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What is a reason for staying in the Eu? Watch

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    (Original post by JordanL_)
    1. Beneficial for our economy.
    Like joining the Euro would have been 'beneficial to our economy'?
    (Original post by JordanL_)

    2. We get lots of highly skilled immigrants that fill jobs British people can't fill
    Alternatively we could...you know...train our own people to do those jobs.

    This would happen anyway, even if we left the EU and we'd have more control over it.

    (Original post by JordanL_)
    3. The EU is extremely progressive. They've given us most of our rights (our Human Rights, our consumer rights to refunds and working protects, our health and safety rights) and they've taken huge steps toward protecting the environment for future generations
    We had most if not all of this before we joined the EU, infact most of our rules and protections superced the EU's.

    The only one I will agree on is the environmental ones.

    (Original post by JordanL_)
    4. They protect us from the corruption in our own country. The great irony about all these people harping on about "democracy" is that they've made their minds up almost entirely based on what they've read in Rupert Murdoch's tabloids. As Rupert Murdoch himself said when asked why he dislikes the EU: “When I go into Downing Street they do what I say; when I go to Brussels they take no notice.” Fortunately for Rupert, the British public will accept whatever the Daily Mail says without question.

    If you think England is corrupt you should go to China or Russia. You probably think it's corrupt because Labour didn't win the last general election.
    Do you read the Guardian?

    (Original post by JordanL_)
    5. They make us more significant. We have more negotiating power when trading, and we're stronger in international political matters, because we're part of the EU.
    Ummmm, no. We asked for reform and changes in our relationship because we wern't happy, they told us to get lost.
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    (Original post by InnerTemple)
    See above - none, or very little of what I said was covered by UK legislation before the EU stepped in. Anything previously covered by UK legislation was improved by the EU - equal pay for instance (and in that case, it's a bit of a push that the UK thought of this before the EU).

    I do think that many of the rights we have gained from the EU would be at risk. You just have to look at the attitudes of the UK Government in past.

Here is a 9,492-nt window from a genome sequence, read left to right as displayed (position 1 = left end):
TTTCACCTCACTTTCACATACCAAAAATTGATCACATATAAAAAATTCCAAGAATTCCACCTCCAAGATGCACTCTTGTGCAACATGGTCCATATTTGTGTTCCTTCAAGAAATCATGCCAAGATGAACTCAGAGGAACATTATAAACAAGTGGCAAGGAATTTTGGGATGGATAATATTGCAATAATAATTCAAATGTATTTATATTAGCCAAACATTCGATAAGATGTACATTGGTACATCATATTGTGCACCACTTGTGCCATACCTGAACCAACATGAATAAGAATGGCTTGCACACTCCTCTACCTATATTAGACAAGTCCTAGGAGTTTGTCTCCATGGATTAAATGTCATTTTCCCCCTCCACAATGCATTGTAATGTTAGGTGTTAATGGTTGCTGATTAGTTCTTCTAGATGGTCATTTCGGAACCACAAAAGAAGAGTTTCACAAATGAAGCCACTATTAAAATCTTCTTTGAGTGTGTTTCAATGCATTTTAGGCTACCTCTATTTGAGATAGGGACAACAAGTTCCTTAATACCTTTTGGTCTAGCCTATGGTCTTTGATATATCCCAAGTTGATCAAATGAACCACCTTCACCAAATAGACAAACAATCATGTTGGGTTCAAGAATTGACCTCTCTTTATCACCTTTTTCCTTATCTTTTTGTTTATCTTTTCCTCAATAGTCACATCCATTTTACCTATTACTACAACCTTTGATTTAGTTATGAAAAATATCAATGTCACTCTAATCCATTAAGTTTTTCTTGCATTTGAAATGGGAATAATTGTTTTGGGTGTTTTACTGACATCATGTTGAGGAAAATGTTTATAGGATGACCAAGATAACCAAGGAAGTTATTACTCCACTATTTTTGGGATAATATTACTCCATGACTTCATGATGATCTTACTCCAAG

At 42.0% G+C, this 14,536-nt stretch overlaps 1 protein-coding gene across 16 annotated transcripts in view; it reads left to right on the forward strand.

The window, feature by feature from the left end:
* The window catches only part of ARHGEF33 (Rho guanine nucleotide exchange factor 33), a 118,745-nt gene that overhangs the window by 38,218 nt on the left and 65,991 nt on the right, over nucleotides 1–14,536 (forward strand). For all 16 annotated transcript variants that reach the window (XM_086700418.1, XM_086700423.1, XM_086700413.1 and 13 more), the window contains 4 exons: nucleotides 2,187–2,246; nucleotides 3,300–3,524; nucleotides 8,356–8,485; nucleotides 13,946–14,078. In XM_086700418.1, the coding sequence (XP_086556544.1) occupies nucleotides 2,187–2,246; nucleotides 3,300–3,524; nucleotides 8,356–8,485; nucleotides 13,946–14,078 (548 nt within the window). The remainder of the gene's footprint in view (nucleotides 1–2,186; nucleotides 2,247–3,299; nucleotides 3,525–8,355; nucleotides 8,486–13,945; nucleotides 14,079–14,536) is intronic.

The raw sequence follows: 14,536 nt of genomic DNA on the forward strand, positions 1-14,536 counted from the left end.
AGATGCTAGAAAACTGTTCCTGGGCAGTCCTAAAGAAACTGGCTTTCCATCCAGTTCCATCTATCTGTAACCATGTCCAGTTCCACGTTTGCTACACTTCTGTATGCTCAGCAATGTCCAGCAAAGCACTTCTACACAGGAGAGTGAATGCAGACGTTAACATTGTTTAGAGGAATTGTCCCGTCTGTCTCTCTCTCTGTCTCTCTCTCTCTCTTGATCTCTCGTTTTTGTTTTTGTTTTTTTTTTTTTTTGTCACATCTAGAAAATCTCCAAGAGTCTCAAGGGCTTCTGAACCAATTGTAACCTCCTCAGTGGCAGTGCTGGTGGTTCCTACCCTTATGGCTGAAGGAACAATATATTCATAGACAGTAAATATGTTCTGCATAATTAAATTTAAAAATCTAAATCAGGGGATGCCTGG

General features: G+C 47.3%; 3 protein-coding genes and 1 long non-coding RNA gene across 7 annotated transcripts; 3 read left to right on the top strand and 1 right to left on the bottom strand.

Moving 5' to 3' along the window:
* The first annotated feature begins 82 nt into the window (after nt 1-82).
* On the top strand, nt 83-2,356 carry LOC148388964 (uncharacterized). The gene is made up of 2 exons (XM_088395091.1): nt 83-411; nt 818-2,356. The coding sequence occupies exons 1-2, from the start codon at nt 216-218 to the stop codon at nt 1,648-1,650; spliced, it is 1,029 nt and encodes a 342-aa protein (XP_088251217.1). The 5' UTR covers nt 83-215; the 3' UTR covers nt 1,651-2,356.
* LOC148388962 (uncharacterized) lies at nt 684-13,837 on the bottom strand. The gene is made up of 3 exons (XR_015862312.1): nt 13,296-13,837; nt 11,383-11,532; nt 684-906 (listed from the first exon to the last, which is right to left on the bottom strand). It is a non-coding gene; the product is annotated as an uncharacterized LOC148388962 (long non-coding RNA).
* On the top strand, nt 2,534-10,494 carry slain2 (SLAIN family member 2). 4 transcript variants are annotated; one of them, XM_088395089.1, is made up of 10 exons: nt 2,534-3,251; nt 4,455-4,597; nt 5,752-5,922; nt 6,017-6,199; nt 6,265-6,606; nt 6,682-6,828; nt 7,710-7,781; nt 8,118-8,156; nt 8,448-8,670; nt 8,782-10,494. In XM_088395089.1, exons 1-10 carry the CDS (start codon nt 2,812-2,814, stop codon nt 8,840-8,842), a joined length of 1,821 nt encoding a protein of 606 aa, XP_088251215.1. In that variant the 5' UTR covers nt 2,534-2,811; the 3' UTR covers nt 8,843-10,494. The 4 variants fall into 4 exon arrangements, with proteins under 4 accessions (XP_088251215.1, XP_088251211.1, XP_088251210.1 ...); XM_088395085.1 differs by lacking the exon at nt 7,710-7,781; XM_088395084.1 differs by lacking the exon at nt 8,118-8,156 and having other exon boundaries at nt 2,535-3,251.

Holiday pay - the UK government fought hard against that. Collective rights - the current government has been at war with unions and union activity since time begun. Discrimination - the current government proposed capping the amount of compensation awarded in discrimination cases. The consultation on this explained that the Government couldn't because it would be inconsistent with EU protections.

    Rights for agency/part time/ fixed term workers - previous conservative governments have fought against these, vetoing them. Only came into being after Labour took power in 1997.

    Agency workers - the UK again fought hard against this and implemented the bare minimum it could get away with. The UK government has previously thought about breaking the law and not implementing the directive giving rights to agency workers.

    I am sure that most politicians in the Brexit camp would love to see these rights go. When you look at Brexit propaganda like the movie they made, the dream seems to be of mass de-regulation.

    It is also worth pointing out that upon Brexit, a lot of the rights would just disappear. If the UK tears up the European Communities Act 1972, then the legislation made under it would be revoked. That means that Parliament would need need to set out any exceptions to this or re-legislate for the lost rights. This of course gives lots of opportunity to water them down or just do away with them entirely.
    • Holiday entitlement? Sorry, not the EU, paid holiday entitlement, initially of just one week, was first established in 1938 with the Holidays with Pay Act 1938. oops. Oh, and let us not stop there, what does the Working Time Directive mandate? 20 days. What does UK law dictate? 28 days. Our government hates the EU rules on holiday entitlement SO MUCH that they aren't even getting rid of the 8 excess days!
    • Maternity Leave? Well, we get the Social Security Contributions and Benefits Act 1992, and later The Maternity and Parental Leave Regulation 1999 which provide 52 weeks of maternity leave, the second highest in the EU, and nearly four times the 14 weeks required by Directive 92/85/EEC, oh, and that 1992 Act was passed several months before the Directive. Once again, if this government so hates maternity leave, why does maternity leave sit at 52 weeks, and not 14? Further there is to date no EU regulation or directive that requires any pay for workers on maternity/paternity leave, the acts above provide provision for pay for the first 39 weeks; 90% of their ordinary income for the first 6, and then £140 per week for the following 33. Once again, if the Tories so hate maternity pay why was this ever included in the first place, and why does it still exist today?